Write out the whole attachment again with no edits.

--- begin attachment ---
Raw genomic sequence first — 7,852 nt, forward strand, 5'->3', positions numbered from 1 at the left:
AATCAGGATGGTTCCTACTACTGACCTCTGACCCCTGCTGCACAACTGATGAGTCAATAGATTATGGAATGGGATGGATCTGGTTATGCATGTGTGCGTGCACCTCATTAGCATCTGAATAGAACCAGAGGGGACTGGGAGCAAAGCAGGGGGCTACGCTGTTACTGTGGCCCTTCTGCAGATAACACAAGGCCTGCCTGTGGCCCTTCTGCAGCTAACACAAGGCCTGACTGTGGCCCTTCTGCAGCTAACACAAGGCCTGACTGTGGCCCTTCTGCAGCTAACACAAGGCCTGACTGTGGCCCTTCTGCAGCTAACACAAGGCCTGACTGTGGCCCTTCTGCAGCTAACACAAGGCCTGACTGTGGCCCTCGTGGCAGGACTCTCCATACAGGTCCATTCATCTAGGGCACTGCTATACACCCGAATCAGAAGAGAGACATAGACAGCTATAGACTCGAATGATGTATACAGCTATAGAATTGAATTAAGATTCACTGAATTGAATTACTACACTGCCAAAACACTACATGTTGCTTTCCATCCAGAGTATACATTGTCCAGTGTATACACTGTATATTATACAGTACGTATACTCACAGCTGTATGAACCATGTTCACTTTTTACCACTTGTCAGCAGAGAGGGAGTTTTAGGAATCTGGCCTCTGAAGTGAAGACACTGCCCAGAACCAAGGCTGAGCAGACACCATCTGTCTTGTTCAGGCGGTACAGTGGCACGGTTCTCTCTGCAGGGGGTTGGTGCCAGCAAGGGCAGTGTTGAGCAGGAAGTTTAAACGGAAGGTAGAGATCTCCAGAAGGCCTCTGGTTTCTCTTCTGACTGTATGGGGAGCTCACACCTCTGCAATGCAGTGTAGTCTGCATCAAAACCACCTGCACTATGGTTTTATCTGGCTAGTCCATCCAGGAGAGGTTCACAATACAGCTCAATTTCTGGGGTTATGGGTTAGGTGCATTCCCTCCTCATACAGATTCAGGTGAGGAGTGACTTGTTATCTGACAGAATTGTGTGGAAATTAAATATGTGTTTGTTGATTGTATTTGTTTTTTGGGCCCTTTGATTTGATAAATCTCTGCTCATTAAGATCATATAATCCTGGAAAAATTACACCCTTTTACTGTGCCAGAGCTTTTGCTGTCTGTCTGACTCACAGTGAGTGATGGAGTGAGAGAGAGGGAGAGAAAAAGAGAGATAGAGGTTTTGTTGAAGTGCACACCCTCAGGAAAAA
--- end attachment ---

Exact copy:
Raw genomic sequence first — 7,852 nt, forward strand, 5'->3', positions numbered from 1 at the left:
AATCAGGATGGTTCCTACTACTGACCTCTGACCCCTGCTGCACAACTGATGAGTCAATAGATTATGGAATGGGATGGATCTGGTTATGCATGTGTGCGTGCACCTCATTAGCATCTGAATAGAACCAGAGGGGACTGGGAGCAAAGCAGGGGGCTACGCTGTTACTGTGGCCCTTCTGCAGATAACACAAGGCCTGCCTGTGGCCCTTCTGCAGCTAACACAAGGCCTGACTGTGGCCCTTCTGCAGCTAACACAAGGCCTGACTGTGGCCCTTCTGCAGCTAACACAAGGCCTGACTGTGGCCCTTCTGCAGCTAACACAAGGCCTGACTGTGGCCCTTCTGCAGCTAACACAAGGCCTGACTGTGGCCCTCGTGGCAGGACTCTCCATACAGGTCCATTCATCTAGGGCACTGCTATACACCCGAATCAGAAGAGAGACATAGACAGCTATAGACTCGAATGATGTATACAGCTATAGAATTGAATTAAGATTCACTGAATTGAATTACTACACTGCCAAAACACTACATGTTGCTTTCCATCCAGAGTATACATTGTCCAGTGTATACACTGTATATTATACAGTACGTATACTCACAGCTGTATGAACCATGTTCACTTTTTACCACTTGTCAGCAGAGAGGGAGTTTTAGGAATCTGGCCTCTGAAGTGAAGACACTGCCCAGAACCAAGGCTGAGCAGACACCATCTGTCTTGTTCAGGCGGTACAGTGGCACGGTTCTCTCTGCAGGGGGTTGGTGCCAGCAAGGGCAGTGTTGAGCAGGAAGTTTAAACGGAAGGTAGAGATCTCCAGAAGGCCTCTGGTTTCTCTTCTGACTGTATGGGGAGCTCACACCTCTGCAATGCAGTGTAGTCTGCATCAAAACCACCTGCACTATGGTTTTATCTGGCTAGTCCATCCAGGAGAGGTTCACAATACAGCTCAATTTCTGGGGTTATGGGTTAGGTGCATTCCCTCCTCATACAGATTCAGGTGAGGAGTGACTTGTTATCTGACAGAATTGTGTGGAAATTAAATATGTGTTTGTTGATTGTATTTGTTTTTTGGGCCCTTTGATTTGATAAATCTCTGCTCATTAAGATCATATAATCCTGGAAAAATTACACCCTTTTACTGTGCCAGAGCTTTTGCTGTCTGTCTGACTCACAGTGAGTGATGGAGTGAGAGAGAGGGAGAGAAAAAGAGAGATAGAGGTTTTGTTGAAGTGCACACCCTCAGGAAAAA